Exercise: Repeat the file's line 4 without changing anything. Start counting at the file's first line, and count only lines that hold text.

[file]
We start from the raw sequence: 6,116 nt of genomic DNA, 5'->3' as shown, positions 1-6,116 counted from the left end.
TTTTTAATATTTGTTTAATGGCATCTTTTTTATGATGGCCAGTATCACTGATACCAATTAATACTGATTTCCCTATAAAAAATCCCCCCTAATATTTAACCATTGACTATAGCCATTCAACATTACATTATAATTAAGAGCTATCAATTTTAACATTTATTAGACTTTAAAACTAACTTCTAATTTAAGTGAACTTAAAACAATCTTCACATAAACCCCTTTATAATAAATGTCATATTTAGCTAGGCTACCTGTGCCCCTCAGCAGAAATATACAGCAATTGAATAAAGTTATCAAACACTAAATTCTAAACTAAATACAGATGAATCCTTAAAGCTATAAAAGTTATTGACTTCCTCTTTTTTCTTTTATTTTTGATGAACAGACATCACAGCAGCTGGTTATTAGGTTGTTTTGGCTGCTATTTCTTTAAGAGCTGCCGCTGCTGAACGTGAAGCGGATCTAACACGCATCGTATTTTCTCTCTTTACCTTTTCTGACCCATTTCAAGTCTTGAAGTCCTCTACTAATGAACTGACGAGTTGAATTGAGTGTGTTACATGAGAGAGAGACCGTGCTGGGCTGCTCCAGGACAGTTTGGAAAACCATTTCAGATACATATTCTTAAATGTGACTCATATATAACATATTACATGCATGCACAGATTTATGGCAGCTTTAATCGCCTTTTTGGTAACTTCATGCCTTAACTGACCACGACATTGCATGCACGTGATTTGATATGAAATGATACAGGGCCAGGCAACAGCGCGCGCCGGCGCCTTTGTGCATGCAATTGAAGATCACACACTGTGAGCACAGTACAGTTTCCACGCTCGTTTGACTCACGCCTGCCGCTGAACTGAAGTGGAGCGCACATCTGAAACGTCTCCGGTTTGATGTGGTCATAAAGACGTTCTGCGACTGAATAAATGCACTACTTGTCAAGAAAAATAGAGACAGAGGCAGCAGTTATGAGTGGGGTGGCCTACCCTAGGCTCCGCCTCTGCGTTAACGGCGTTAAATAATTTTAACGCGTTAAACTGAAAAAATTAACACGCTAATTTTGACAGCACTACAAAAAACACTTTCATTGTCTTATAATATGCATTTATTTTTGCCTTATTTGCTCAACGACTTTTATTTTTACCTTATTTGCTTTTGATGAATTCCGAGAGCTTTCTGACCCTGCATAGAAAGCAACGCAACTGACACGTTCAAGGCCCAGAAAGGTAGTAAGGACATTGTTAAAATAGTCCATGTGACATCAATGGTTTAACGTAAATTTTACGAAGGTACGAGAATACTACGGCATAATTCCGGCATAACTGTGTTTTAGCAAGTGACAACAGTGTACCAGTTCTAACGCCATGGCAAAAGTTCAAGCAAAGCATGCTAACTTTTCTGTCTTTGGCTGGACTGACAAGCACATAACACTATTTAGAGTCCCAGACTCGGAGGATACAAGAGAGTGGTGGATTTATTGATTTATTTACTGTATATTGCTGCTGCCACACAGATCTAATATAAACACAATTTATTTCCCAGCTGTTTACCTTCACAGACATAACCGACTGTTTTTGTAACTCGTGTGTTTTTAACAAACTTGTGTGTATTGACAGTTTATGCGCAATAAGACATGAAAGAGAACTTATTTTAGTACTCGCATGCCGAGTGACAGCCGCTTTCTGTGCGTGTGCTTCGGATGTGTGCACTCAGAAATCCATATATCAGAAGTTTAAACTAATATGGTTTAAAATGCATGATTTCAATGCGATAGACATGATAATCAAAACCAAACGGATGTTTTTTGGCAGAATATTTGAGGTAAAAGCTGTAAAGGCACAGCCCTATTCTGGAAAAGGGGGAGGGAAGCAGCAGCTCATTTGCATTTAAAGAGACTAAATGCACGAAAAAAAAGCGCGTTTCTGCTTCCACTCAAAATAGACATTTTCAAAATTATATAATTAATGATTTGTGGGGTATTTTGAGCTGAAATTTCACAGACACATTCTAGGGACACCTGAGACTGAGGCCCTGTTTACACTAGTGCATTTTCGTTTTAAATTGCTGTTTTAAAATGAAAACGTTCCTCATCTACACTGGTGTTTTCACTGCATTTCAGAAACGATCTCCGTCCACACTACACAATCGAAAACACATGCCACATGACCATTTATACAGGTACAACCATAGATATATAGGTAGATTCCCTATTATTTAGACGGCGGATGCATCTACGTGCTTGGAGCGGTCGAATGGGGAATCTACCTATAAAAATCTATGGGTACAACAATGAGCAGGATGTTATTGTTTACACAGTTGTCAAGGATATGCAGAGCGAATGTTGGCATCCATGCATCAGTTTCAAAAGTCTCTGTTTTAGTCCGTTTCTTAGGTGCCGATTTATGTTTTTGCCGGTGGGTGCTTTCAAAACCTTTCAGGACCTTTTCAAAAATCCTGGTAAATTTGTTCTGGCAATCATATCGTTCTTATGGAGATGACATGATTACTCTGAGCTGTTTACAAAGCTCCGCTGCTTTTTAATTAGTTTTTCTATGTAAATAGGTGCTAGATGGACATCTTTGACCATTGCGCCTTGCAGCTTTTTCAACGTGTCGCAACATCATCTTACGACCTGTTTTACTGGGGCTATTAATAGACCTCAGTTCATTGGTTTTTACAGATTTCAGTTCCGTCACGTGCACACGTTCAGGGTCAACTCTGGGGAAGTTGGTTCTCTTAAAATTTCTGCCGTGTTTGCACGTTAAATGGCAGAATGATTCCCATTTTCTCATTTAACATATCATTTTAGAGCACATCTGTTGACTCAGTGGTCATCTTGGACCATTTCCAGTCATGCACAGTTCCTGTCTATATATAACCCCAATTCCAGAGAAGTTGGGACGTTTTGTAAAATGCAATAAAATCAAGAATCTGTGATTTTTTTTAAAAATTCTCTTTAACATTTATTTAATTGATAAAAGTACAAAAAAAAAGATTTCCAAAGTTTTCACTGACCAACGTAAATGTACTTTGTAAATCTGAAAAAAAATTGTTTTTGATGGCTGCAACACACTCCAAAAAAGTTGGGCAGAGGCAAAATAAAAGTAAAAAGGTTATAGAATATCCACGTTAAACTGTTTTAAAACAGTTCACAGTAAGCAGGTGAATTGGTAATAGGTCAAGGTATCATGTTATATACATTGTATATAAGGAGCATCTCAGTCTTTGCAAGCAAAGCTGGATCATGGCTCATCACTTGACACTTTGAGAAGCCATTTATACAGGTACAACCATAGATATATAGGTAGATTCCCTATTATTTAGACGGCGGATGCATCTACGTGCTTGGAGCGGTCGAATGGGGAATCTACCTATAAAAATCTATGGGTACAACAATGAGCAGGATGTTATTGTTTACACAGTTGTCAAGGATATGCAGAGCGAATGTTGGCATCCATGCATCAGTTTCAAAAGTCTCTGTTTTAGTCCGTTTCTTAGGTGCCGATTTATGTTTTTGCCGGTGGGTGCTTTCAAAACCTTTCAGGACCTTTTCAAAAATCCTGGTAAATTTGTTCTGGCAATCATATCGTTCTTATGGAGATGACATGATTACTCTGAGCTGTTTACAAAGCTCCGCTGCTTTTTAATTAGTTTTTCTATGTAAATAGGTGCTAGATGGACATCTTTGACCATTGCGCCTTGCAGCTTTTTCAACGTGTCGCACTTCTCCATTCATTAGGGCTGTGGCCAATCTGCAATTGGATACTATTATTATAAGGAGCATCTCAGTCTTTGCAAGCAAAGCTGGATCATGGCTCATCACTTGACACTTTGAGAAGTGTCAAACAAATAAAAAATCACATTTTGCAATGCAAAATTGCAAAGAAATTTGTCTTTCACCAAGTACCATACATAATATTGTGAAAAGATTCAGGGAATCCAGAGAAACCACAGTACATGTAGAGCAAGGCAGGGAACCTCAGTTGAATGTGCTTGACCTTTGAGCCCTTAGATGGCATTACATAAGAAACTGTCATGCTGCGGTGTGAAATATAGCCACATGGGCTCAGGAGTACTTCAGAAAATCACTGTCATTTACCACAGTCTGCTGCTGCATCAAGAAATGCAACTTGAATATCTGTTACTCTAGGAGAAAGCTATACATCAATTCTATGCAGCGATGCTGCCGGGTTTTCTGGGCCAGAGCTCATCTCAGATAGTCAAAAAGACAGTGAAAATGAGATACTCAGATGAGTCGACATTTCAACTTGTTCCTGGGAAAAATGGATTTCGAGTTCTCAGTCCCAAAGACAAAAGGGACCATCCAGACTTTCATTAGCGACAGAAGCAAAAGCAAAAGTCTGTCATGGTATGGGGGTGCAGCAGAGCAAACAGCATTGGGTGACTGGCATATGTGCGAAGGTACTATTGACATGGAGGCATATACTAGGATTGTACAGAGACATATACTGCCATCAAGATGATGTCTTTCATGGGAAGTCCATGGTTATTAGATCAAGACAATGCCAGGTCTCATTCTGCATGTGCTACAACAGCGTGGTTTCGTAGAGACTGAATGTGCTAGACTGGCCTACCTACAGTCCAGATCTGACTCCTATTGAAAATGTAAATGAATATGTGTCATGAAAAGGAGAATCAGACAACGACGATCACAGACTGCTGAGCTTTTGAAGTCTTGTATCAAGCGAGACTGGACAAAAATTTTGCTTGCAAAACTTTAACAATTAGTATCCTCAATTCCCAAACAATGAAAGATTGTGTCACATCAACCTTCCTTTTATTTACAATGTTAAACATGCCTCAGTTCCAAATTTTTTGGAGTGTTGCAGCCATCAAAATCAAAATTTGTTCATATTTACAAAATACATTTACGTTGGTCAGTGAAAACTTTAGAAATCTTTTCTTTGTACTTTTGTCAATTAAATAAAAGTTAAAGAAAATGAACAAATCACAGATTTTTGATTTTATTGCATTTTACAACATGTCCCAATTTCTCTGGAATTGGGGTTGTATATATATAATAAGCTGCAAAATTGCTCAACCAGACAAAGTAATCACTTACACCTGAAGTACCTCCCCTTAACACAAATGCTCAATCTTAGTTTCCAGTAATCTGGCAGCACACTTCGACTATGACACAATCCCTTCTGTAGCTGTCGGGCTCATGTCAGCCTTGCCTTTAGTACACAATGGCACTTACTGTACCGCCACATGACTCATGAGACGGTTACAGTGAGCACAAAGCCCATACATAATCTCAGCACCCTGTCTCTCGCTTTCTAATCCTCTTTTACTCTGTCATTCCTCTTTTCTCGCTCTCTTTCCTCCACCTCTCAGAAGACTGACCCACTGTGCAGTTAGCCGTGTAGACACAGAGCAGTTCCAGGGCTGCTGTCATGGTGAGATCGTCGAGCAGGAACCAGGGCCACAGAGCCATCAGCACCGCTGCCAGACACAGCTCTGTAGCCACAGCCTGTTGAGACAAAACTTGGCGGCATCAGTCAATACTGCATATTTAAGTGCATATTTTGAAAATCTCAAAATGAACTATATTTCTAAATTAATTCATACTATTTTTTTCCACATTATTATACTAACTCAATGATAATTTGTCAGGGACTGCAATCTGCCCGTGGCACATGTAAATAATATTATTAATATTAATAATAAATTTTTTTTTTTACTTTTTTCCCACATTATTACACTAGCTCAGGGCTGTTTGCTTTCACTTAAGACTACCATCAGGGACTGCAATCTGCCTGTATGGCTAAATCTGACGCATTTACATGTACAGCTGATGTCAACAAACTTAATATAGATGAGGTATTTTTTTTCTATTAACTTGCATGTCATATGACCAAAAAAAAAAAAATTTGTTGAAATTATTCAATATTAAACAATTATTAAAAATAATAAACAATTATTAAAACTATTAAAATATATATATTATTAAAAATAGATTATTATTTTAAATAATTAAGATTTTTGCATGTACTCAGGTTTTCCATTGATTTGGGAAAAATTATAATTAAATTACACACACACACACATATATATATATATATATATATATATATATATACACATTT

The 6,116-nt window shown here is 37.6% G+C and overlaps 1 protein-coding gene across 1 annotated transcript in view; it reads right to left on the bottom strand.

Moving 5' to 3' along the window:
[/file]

Moving 5' to 3' along the window: